After you conquer difficult conversations with self, then you must conquer having difficult conversations with other people. These discussions always come with the most dynamic and interesting circumstances. In most cases as a leader, I have found that these conversations revolve around vision alignment and expectations. Perhaps, because my job description is heavily weighted toward talking publicly, you may think that I would also be gifted in talking one-on-one and with small groups. Actually, I bomb in these two areas because, no matter how much I rehearse the words and phrases in my head, they never seem to come out right. I feel embarrassed when I mix up my words. Like Moses, “I can’t talk” or “I am afraid to talk.” I have found that the best solution in these situations is to be honest with myself and with the person(s) to whom I’m talking. I start the conversation with my concerns, fears, and doubts. These confessions tend to release some of the tension in the atmosphere (at least for me) and allow the real words and phrases that I want to speak to flow. Here’s how the beginning of such a difficult conversation may sound:

Thank you for meeting with me today. I want to start by saying that this is a challenging discussion for me to have with you. I appreciate and value you so much that I am willing to overcome my fears for this needed discussion. Thank you for listening to me, and I promise to listen to you.

There it is. Easy? Well, maybe not so much, but I believe that if I can do it, so can you. Now it’s time for you to practice. List three people with whom you need to have difficult conversations. List the subject, preferred location for the conversation, desired outcome, and date to have the conversation. Now that you have completed this task, pray and ask God to give you strength to go for it and have the difficult conversation.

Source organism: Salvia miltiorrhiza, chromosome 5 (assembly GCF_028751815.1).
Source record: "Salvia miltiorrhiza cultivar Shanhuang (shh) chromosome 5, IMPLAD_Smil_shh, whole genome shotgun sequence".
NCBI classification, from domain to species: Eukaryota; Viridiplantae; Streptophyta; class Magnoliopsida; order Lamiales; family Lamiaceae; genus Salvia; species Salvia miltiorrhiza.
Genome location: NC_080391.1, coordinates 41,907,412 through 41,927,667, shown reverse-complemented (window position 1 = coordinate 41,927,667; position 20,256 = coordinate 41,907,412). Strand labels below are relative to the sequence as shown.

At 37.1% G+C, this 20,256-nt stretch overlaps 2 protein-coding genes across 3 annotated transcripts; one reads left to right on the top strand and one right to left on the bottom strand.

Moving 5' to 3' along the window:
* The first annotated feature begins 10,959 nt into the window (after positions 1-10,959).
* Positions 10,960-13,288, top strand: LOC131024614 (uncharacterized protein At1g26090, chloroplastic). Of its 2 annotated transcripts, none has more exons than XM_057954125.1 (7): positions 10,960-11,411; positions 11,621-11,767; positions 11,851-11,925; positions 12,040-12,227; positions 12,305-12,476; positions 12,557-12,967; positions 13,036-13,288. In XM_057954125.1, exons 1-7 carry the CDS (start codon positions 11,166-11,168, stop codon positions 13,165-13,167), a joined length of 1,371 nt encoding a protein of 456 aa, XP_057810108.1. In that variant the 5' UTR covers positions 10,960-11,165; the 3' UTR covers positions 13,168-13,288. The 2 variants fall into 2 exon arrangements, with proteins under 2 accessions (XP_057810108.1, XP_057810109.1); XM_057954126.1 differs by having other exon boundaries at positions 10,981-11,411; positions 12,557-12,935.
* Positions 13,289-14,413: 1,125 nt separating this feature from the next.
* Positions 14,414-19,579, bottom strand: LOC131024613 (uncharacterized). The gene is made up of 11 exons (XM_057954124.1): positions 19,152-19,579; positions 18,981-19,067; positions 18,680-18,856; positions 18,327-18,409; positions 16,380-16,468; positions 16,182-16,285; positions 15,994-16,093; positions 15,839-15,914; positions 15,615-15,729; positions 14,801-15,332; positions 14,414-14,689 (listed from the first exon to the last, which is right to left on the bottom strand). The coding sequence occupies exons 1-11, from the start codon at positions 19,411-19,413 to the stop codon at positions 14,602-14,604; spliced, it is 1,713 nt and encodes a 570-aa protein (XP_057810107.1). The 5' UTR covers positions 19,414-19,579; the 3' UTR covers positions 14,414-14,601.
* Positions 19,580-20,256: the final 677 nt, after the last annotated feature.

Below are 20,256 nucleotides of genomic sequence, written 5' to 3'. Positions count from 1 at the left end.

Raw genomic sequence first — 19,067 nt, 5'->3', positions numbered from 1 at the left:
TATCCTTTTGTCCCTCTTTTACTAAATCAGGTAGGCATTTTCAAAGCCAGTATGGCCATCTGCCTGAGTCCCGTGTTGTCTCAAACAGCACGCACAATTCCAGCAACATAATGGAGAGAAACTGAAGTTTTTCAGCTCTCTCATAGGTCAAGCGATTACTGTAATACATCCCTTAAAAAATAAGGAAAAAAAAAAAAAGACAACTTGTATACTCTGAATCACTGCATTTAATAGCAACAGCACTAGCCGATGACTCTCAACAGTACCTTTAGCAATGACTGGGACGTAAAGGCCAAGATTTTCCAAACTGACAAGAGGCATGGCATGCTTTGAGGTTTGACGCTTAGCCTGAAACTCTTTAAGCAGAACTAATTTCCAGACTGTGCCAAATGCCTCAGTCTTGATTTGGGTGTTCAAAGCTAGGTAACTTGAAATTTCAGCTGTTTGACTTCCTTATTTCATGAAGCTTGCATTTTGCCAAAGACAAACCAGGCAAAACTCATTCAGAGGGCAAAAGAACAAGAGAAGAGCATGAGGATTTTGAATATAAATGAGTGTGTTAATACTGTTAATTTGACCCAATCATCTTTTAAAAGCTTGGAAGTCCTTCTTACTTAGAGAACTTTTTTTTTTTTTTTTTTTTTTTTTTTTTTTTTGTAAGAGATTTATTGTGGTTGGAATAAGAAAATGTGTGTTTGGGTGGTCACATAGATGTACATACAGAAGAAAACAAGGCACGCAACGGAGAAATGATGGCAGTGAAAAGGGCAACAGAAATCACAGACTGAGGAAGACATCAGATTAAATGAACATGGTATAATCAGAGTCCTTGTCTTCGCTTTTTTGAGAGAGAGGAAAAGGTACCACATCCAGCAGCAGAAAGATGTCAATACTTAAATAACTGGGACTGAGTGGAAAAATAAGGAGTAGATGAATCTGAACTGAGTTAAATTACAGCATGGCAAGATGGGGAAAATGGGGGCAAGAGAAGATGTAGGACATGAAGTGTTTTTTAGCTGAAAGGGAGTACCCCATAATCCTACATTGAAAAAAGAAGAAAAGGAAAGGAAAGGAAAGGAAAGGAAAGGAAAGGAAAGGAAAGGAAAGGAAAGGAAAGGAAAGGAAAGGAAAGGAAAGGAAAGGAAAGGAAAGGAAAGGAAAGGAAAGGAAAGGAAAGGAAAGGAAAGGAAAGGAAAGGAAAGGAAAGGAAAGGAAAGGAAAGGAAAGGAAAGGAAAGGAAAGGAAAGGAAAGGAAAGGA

3. Conversations with God

Finally, my conversations with God over the years have been phenomenal, but not always easy. Some people believe they can hear God’s audible voice, and some believe that we only “hear” God through nature and through the wisdom of others. I believe we can hear God speaking in whatever form is necessary for us to receive and understand. Through my life, I have been blessed to hear God’s voice in multiple ways, even including God’s audible voice. My struggles have not been regarding hearing God, but actually doing what God was telling me to do or going where God was telling me to go. Like Moses I have used every excuse in the world as I have met God at my numerous burning bushes. However, no matter my excuse(s), God always offered a solution. These challenging interactions with God have helped to create my spirituality and soul’s formation. Today, I am better and wiser because of these difficult conversations that I’ve had over the years with myself, others, and God.


Adapted from Leadership Directions from Moses: On the Way to a Promised Land (Abingdon Press, 2017) by Olu Brown. Used by Permission. The book is available at CokesburyAmazon, and olubrown.com.

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About Author

Headshot of Olu Brown

Olu Brown is founding pastor of Impact Church Atlanta. Launched in 2007, Impact is the fourth fastest growing United Methodist church in the country, with 85 percent growth over five years. His most recent book is "Leadership Directions from Moses: On the Way to the Promised Land" (Abingdon Press, 2017), available at Cokesbury, Amazon, and olubrown.com.